At Ericsson, we work in telecommunications. For example, you know, base stations, radios and cell towers. To help you visualize – it’s funny that in California, we even dress them up a little, making them look like palm trees. In other places of the world, we make them look like other types of trees.
So when something like 5G comes out, we need to go and deploy new radios and base stations on this existing tower. Sometimes we even find coverage gaps that we need to address, so we need to pull up entirely new towers. That is a massive and expensive process. Our heroes are tower climbers, the engineers who do the installation and maintenance.
So what happens with the new installation? We do this for a customer – for example, in the US, it could be Verizon, ATT, or T-mobile. Many different entities are involved in the installation and maintenance process, and so on. There could be vendors from our side that we outsource. Vendors from the customer side could be involved, and the customer, of course. All these people need to check the installation: so let’s say Ericsson starts the job, the tower climbers install the radio somewhere on the top of this 30-meter big tower. A bunch of other people need to go up there and check everything works right, and it’s signed off. This is such a good case for blockchain. We built an application using Corda where you can now check remotely if the installation worked. You get a lot of information about the installation, such as status, evidence and test results. Now the customer and the other vendors involved in the process can validate and make sure things are 100% right – it does the right thing, the audit passed, and it’s verified. It’s called Ericsson Customer Acceptance. We released that at the Mobile World Congress – it’s a live offering that we have now that we use to fulfill our contracts and commitments, but also we are offering it as a service.
So coming to criticisms of blockchain. An article in Verge in 2019 said that bitcoin consumes more energy than Switzerland. Then later, there was an article in the New York Times that said that Bitcoin is not environmentally friendly; it has a huge carbon footprint. Would you say that blockchain technology, in general, is environmentally unfriendly or is it more the way cryptocurrencies work?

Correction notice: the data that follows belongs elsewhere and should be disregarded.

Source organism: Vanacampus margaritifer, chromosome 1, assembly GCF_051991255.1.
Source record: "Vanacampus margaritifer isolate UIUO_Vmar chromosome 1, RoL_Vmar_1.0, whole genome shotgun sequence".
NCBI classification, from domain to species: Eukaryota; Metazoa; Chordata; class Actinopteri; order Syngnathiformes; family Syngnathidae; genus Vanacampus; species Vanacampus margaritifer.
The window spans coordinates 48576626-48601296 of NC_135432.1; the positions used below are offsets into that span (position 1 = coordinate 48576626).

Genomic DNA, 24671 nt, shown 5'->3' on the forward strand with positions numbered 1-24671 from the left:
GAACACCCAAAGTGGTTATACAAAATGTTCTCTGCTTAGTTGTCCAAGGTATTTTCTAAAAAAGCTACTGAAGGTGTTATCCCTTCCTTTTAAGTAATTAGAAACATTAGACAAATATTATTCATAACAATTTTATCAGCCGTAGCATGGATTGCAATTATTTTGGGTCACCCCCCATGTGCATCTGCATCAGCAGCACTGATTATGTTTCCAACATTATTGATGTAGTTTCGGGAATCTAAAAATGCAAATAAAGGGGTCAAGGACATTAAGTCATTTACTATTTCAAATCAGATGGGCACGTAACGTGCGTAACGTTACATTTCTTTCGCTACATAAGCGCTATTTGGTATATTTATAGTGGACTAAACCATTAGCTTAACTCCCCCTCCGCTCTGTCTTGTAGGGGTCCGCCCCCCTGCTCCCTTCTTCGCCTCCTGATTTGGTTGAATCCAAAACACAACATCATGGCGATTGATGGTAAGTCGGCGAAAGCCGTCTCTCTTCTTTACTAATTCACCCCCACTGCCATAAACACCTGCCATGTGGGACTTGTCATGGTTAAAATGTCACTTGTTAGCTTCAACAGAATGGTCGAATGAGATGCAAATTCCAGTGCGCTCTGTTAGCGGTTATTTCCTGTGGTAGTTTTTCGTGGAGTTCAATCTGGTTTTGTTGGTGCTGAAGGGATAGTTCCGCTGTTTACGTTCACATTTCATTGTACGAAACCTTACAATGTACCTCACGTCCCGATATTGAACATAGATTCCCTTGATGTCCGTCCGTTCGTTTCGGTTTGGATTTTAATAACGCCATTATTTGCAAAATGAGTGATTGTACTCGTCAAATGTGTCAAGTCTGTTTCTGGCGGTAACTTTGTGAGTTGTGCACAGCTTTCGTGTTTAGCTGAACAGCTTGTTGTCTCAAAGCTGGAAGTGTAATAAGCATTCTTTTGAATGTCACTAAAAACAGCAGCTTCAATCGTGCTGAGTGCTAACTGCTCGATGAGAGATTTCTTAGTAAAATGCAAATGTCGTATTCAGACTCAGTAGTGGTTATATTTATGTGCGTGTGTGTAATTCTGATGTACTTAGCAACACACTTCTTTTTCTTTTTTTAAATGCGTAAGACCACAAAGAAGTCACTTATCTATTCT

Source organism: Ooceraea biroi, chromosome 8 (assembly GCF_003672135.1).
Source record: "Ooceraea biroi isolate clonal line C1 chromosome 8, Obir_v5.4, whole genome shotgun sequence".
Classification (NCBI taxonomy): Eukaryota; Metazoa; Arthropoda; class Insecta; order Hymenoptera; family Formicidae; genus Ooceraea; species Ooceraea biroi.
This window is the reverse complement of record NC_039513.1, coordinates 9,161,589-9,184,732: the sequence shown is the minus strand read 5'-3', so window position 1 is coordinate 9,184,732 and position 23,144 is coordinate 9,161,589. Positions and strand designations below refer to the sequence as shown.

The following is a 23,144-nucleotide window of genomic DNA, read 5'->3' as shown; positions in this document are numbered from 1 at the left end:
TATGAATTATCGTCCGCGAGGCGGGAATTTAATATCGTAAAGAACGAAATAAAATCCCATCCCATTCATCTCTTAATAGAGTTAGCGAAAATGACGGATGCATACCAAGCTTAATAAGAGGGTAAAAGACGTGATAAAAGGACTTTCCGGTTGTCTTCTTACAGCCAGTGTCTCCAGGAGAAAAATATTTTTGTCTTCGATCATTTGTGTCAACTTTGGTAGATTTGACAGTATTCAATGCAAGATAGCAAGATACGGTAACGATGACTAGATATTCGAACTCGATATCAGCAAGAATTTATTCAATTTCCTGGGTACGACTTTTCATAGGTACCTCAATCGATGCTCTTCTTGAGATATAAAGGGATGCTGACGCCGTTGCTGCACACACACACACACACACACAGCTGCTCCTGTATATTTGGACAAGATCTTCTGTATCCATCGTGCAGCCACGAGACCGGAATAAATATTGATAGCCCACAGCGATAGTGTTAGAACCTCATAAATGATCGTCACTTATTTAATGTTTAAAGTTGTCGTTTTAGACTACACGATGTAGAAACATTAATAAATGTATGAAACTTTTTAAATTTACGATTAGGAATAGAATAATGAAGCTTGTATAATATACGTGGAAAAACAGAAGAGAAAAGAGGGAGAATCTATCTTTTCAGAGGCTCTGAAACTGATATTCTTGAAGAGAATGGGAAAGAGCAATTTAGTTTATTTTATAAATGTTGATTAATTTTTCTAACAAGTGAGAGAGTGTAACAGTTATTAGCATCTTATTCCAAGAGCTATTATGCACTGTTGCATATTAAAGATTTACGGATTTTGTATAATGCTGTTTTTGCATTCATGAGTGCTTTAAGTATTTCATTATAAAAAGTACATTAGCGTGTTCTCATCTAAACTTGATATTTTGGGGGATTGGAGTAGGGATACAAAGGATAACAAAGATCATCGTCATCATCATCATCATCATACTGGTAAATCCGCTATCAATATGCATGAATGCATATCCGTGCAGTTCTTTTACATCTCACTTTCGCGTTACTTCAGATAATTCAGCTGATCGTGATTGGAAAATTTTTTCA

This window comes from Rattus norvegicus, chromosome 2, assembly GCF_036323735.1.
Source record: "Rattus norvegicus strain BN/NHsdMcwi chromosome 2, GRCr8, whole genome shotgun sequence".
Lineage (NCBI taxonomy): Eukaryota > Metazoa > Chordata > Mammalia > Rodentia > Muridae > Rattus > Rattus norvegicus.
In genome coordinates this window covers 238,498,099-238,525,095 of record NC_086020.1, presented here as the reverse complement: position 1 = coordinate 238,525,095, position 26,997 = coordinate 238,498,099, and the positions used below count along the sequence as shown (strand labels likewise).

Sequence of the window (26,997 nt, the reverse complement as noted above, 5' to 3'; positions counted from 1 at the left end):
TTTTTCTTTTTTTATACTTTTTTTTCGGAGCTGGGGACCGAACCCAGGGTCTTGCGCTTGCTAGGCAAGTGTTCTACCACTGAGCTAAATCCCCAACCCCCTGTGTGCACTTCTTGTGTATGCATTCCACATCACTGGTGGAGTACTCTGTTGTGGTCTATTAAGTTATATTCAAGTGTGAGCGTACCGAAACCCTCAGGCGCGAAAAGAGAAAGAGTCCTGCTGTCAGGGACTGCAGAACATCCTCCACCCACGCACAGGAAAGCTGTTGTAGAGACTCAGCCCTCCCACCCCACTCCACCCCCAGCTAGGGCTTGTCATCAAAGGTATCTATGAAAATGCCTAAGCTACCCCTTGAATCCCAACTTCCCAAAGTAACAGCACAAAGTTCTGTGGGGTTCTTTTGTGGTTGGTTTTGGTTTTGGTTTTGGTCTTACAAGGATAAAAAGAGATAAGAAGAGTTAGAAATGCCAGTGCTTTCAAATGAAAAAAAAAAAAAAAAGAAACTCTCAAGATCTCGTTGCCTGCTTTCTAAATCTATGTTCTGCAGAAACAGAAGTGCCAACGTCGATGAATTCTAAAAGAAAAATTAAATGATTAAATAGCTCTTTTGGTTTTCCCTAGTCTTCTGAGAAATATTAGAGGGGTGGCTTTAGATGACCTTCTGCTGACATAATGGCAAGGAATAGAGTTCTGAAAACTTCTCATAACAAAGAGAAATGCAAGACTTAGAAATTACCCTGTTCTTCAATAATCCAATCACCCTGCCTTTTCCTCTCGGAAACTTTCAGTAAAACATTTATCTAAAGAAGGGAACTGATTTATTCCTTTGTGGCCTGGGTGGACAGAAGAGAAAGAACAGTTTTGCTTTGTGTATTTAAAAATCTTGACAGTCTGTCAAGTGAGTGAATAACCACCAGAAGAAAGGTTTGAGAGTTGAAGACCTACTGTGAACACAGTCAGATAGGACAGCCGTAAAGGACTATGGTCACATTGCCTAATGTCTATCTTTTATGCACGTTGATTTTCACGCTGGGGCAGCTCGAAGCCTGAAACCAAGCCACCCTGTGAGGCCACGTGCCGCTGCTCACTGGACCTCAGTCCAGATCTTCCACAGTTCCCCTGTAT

Lisa: I think all of us are concerned about any technologies or innovations we’re using and how they will impact the world. Going back to how I described the chain. One of the reasons that the chain can become secure is that you’re duplicating that chain on computers worldwide. Then those computers validate that nothing’s been broken, use power to do some processing to have the whole system work economically – because no one wants to do things for free – and support security. These computers are running all over the world to ensure that the whole thing works, and they’re not owned by any company per se. These are public blockchains. There are many cases where it’s a private blockchain. In fact, when it’s a company to a company, those are most often not public blockchains. They are private blockchains that function very similarly but use much different processing. So with cryptocurrencies specifically, they have looked at other models that can reduce power consumption and still make people not cheat. It all comes down to money, power, transaction speed, etc. So yes, the way we currently do things is not environmentally friendly. Still, I have no doubt those issues will solve themselves. There are already proven ways, and some new technologies will take those on. So, to me, that side of the ethical concern is only one piece.
We see ethics in three pieces: the environment, data being forever (stored), and then crime. I hear about the crime one, probably more than the other two. The data is often obfuscated by a long string of codes, so tracking down who that really is would not be something most lay people would ever be able to do. It would be challenging. The crime, on the other hand, is real. We just described money exchange between untrusted parties. So I believe that there are opportunities to utilize that technology in ways that are a crime. Every new technology will have those issues, and you have to manage them. So I’m not saying they’re unimportant, and we don’t want discussions around them. We want to have these discussions, but the beauty of blockchain is actually to reduce theft and crime that is not by the typical criminal. No one looks at what happens in fraud and the business world – how much loss, cheating, and crime is happening in transactions. They only look at the ones that are drug-related or something we perceive as a crime. If we can reduce the amount of fraud that happens worldwide in transactions, it significantly changes the world’s economy in a positive way.